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Leo Kestenberg

KESTENBERG, LEO (1882–1962), pianist and music educator. Born in Rózsahegy (Rosenberg), Hungary, the son of a ḥazzan, Kestenberg studied the piano in Berlin with G. Albrecht, F. Kullak, and Ferruccio Busoni whose personality exercised a lasting influence on his career. Attaining early fame as a concert pianist, he at the same time joined the young Social-Democratic movement, and began to work toward his major ideal, the social integration of musical life. From 1905, Kestenberg organized the performances of the Freie Volksbuehne (Popular Theater) – folk choirs, concerts, and meetings. Especially after his appointment in 1918 as the music adviser, and in 1927, as the music counselor, at the Prussian Ministry of Culture, he turned to the thorough reform of musical education known today as the "Kestenberg-Reform." His yearly educational decrees extended to music teachers in academies, seminaries, conservatories, schools, and kindergartens. In 1933, Kestenberg fled to Prague where he founded, under the sponsorship of the Czech Ministry of Education, the International Society for Music Education, which held three major international congresses. Arriving in Ereẓ Israel in 1938, he became the general manager of the Palestine Orchestra (later the Israel Philharmonic Orchestra). In 1945 Kestenberg founded the Music Teachers' Training College in Tel Aviv, which he headed for over 15 years and regarded it as the fulfillment of his musical mission. At the college he realized for a third time his ideas on the role of music in the life of a nation. As professor at the Tel Aviv Academy of Music, he educated a number of well-known Israeli pianists. Among his publications are: Musikerziehung und Musikpflege (1921); Jahrbuch der deutschen Musikorganisation (1929); Kunst und Technik (1930); Bewegte Zeiten (autobiography, 1961); and he was the editor of Musikpaedagogische Bibliothek.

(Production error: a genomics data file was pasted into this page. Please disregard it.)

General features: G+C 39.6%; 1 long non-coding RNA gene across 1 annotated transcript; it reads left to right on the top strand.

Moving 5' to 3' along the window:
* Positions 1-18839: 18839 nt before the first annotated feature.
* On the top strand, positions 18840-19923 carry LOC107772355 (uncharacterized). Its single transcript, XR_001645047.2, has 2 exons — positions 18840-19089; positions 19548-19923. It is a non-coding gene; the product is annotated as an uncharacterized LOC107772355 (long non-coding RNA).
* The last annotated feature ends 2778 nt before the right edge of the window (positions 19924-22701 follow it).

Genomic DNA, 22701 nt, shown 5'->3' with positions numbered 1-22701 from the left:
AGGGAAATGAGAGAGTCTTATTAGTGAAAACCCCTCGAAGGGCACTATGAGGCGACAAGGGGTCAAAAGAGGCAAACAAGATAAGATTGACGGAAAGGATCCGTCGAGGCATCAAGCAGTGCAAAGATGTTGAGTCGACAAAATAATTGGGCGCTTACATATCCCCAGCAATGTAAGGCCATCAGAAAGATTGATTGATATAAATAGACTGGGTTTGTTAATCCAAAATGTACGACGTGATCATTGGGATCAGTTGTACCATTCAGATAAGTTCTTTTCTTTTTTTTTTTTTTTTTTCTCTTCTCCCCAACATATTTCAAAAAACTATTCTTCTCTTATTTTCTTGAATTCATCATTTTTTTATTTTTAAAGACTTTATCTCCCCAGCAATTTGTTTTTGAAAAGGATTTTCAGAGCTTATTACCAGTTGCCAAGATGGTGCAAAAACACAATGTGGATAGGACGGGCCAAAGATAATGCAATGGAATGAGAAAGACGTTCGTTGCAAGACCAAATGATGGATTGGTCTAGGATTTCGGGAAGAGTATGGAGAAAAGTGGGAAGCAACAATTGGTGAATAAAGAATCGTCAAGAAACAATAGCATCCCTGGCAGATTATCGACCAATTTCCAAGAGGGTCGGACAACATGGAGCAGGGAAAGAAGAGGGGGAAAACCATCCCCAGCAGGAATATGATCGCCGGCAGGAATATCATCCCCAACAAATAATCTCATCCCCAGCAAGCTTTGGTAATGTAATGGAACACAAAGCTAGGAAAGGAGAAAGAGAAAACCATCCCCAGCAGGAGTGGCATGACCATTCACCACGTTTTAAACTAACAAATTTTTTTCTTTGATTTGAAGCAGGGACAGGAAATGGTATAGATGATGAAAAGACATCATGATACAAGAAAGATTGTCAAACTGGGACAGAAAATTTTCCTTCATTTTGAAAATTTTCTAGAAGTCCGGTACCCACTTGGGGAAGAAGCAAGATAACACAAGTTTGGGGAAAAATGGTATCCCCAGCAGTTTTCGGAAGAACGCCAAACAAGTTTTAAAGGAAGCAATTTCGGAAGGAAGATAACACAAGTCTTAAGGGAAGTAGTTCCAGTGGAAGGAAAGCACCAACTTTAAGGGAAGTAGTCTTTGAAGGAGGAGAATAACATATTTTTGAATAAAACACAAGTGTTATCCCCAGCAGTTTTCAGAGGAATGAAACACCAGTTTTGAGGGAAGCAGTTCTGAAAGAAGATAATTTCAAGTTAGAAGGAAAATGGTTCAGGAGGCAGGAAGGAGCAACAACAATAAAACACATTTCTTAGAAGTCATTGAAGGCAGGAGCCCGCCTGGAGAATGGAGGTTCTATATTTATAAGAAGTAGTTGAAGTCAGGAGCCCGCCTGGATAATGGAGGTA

G. Braun, Die Schulmusikerziehung in Preussen. Von den Falkschen Bestimmungen bis zur Kestenberg-Reform (1957); E. Gerson-Kiwi, in: Acta Musicologica, 30 (1958), 17–26 (Eng.); idem, in: Gesher, 5:3 (1959), 110–1; idem, in: Haaretz, 25 (Nov. 30, 1942), 2; MGG, incl. bibl.; Grove, Dict; Baker, Biog Dict, incl. bibl.; Riemann-Gurlitt, incl. bibl.

Sources: Encyclopaedia Judaica. © 2007 The Gale Group. All Rights Reserved.